Books by Don Trembath

Released: Jan. 15, 2000

After years of normal living, a teenager learns he has epilepsy and has to cope not just with the disease, but with the side effects, including the hostility of his peers. High schooler Lefty has an epileptic seizure while hanging out with his best friend, Reuben, and must subsequently learn to live with the disease, deal with medication, make lifestyle changes, overcome his own fear, as well as that of family and friends, and face his peers. What little action there is in this marathon talkfest concerns Lefty and his friends (including his 12-year-old brother) smoking and drinking. In his tough, working-class neighborhood this is considered perfectly normal, and the author never counters that. Most of readers' efforts may be spent trying to keep track of the many characters: Lefty's friends and brothers, his mother's tough-as-nails girlfriends, neighbors, classmates, medical personnel, etc. When Lefty, a budding writer, pens an imaginary dialogue between two elderly neighbors and a would-be mugger, the story picks up; otherwise this is a flat and emotionally distant bull session that, though extended, leads nowhere. (Fiction. 11-13) Read full book review >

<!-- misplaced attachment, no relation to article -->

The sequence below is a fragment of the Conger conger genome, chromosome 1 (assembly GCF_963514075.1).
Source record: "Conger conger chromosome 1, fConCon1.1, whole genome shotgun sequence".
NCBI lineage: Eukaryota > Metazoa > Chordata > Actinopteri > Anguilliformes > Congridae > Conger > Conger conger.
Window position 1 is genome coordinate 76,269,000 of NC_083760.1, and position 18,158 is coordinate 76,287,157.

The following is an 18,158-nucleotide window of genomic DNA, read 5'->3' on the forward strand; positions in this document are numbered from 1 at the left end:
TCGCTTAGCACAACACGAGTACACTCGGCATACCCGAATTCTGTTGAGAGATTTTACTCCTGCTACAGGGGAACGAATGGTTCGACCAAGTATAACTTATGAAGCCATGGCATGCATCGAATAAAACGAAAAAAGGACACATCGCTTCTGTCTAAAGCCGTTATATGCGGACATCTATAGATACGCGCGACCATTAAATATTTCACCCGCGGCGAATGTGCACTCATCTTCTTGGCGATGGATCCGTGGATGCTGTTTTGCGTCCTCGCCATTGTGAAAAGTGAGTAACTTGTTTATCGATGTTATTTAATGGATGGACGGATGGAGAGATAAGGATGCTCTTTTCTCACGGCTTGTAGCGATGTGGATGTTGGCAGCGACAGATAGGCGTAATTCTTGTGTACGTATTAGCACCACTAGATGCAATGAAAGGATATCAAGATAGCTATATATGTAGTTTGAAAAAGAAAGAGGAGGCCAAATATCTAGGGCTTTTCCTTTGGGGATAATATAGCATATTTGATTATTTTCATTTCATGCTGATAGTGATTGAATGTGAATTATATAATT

Released: Feb. 1, 1999

Third in a series of books (The Tuesday Cafe, 1998, not reviewed, etc.) set in Canada, featuring 16-year-old Harper Winslow from a suburb of Edmonton. Harper is pleasantly surprised when his conventional mother says she's sending him to a camp for young writers. The first person he meets at camp is Mickey Taylor, enthusiastic but goofy, whose twin sister, Sunny, and father are vacationing in a nearby cabin. From the first, Harper loves everything about Sunny, and their relationship continues after camp is over. The Taylors are everything Harper's family is not: Mickey and Sunny are schooled at home, their mother is a freelance writer, and the atmosphere in their house is relaxed. The comedy in this tale comes from Harper's attempts to conceal his lack of romantic experience from Sunny, culminating in a very funny scene in which she repeats his fabrications about mythical former girlfriends to the Winslows. Trembath's refreshing tale wrings from a boy's dating foibles some genuinely tender scenes; when it looks as if Sunny might go away for a year to attend art school, Harper lands with a bump and struggles with his feelings. His first-person narrative is natural-sounding and engaging, and readers will relish this story of first love from, for a change, a boy's perspective. (Fiction. 12-16) Read full book review >